We will have huge numbers of firms which will be struggling when the lights go on again all over the world (I can still hear my mother singing that song). We will need to be thinking what sorts of support we will need to be supplying to the businesses of this country.
The sort of support businesses will need will be exactly what the Minister of Finance announced last week. Most businesses will not pass solvency tests and the law will be changed to support the Directors from personal liability. I think 6 months will be too short, but I am sure this will be remedied in time.
In the 1980’s I was working in economic development. I was working for Community Employment Group. One day I was rung by Mike Kitchen who had been the chair of the Freezing Workers Union at the Whakatu Freezing works in Hawkes Bay. Mike is a remarkable person and we got on really well. Mike knew that I had a thing about how banks and the IRD were closing business after business. I had friends who were bank managers who told me how the philosophy of the leadership of banks had changed. It was more of a dog-eat-dog culture, and less of a “we’ll walk with you” type of thinking. Most of the bank managers I really respected either retired early or left to work elsewhere.
The IRD were just faceless pricks. Business after business were driven to the wall by people who had no idea of what they were doing to small business. I’m pleased to say they seem to have learned from this experience and are much better now.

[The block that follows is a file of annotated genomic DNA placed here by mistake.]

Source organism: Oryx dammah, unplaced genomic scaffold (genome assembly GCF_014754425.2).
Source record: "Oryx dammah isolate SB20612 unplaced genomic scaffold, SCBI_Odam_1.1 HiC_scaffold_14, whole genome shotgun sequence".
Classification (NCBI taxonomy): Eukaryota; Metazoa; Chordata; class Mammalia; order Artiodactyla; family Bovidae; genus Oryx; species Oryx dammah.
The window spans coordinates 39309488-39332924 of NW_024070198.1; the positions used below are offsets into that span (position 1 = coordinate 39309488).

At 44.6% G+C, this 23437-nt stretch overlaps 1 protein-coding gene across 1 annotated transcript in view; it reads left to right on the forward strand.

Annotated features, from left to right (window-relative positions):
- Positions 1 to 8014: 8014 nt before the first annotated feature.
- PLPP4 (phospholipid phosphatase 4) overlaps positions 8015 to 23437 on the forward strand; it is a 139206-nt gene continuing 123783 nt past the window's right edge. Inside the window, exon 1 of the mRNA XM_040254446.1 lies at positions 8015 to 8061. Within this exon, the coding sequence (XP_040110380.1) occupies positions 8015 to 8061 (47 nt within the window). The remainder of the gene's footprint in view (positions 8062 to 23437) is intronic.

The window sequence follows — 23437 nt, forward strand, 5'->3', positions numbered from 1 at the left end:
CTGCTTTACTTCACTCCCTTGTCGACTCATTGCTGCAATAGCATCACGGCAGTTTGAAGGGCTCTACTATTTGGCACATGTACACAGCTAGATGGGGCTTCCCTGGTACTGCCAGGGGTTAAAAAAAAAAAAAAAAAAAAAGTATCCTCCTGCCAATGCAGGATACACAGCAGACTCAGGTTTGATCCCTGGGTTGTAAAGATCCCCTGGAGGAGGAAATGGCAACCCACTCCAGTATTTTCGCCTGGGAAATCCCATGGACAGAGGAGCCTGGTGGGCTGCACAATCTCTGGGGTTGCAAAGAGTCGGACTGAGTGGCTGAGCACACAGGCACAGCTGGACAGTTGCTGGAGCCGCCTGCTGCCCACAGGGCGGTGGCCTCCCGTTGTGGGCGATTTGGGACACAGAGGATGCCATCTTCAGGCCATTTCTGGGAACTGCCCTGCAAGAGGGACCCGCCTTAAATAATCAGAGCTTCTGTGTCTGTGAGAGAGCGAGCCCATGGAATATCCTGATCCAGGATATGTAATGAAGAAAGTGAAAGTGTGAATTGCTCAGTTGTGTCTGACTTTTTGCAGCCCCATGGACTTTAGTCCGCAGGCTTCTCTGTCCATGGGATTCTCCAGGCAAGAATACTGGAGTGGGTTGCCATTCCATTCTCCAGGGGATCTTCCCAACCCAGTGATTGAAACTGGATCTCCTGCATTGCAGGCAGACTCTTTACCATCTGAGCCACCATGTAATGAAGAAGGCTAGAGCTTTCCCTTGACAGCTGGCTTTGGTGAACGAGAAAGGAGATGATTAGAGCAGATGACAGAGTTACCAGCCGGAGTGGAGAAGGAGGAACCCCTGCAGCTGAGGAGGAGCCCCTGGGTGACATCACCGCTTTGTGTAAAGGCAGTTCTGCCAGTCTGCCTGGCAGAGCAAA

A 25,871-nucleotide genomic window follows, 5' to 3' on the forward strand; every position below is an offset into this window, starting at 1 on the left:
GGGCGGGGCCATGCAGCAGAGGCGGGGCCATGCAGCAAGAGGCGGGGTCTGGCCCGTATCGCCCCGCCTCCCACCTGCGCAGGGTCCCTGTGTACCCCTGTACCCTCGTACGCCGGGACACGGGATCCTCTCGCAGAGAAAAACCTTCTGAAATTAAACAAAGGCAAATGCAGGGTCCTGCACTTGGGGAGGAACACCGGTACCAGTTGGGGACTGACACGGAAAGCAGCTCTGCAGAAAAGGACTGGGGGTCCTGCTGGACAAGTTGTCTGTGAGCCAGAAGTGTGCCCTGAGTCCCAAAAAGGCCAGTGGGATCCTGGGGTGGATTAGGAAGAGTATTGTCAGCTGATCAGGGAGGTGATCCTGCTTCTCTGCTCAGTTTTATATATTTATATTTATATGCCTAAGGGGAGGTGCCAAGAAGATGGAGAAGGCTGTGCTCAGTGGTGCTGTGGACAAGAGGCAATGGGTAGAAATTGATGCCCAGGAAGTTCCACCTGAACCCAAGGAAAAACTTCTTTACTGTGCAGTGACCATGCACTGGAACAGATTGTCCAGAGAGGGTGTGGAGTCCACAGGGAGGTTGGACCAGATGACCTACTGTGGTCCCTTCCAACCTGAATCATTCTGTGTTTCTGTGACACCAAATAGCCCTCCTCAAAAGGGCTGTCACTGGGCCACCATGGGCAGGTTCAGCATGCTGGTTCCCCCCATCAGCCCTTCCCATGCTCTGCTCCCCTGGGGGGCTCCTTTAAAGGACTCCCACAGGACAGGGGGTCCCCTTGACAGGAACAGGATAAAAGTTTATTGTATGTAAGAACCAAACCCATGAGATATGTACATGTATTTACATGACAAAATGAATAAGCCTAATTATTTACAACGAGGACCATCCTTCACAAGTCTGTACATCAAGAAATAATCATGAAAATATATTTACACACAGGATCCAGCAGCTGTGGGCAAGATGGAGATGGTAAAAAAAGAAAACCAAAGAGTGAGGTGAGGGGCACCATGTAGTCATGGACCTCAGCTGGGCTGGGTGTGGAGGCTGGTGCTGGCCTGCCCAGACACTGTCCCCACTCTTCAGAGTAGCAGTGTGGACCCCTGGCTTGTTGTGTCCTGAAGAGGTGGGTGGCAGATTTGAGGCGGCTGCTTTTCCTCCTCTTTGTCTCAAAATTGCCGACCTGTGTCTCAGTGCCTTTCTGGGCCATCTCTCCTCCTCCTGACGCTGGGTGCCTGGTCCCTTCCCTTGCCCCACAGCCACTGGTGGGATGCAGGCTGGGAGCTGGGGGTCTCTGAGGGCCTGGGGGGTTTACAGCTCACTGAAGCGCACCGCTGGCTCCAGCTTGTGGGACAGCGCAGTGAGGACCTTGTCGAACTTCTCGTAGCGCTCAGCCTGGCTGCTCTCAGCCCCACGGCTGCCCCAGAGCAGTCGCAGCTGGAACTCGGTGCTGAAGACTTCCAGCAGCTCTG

Mike Kitchen had been laid off by an organisation led by a really interesting man called Athol Hutton. Mike had threatened to go and blow Athol’s head off with his gun when they were all laid off. However, by the time he contacted me they had sorted things out and were back on speaking terms!
Mike knew that Athol (who for his sins was a founder of the Business Roundtable, an organisation I despised then and still do) also had the same theory as me that we needed to build a support structure for small businesses which were struggling. So, he brought us together.
As a field worker I was supposed to work alongside a group and obtain funding for them. Then I was to stand back and leave them to it. Well that’s not what I did at all. Athol and I became the best of friends (at public meetings I generally spoke first. I would introduce Athol and say he was a founder of the Business Roundtable and what he was doing now was punishment for being involved with such a dreadful organisation, but, that he was showing early signs of being sorry for his behaviour).
So, between us, Athol and I started “Company Rebuilders”. I think I might have been an early Director to get it going. Can’t remember. The idea was we would establish a network of people who would work alongside troubled businesses and support them. We would locate where they were through another organisation, we had been working with, called Business Grow, a vital part of the Canterbury Development Corporation. We had established this as a visitation programme calling businesses seeing what support they needed. This programme continued for years under the wonderful Jill Tairoa. She was an absolute gem, supported by John and other members of the team.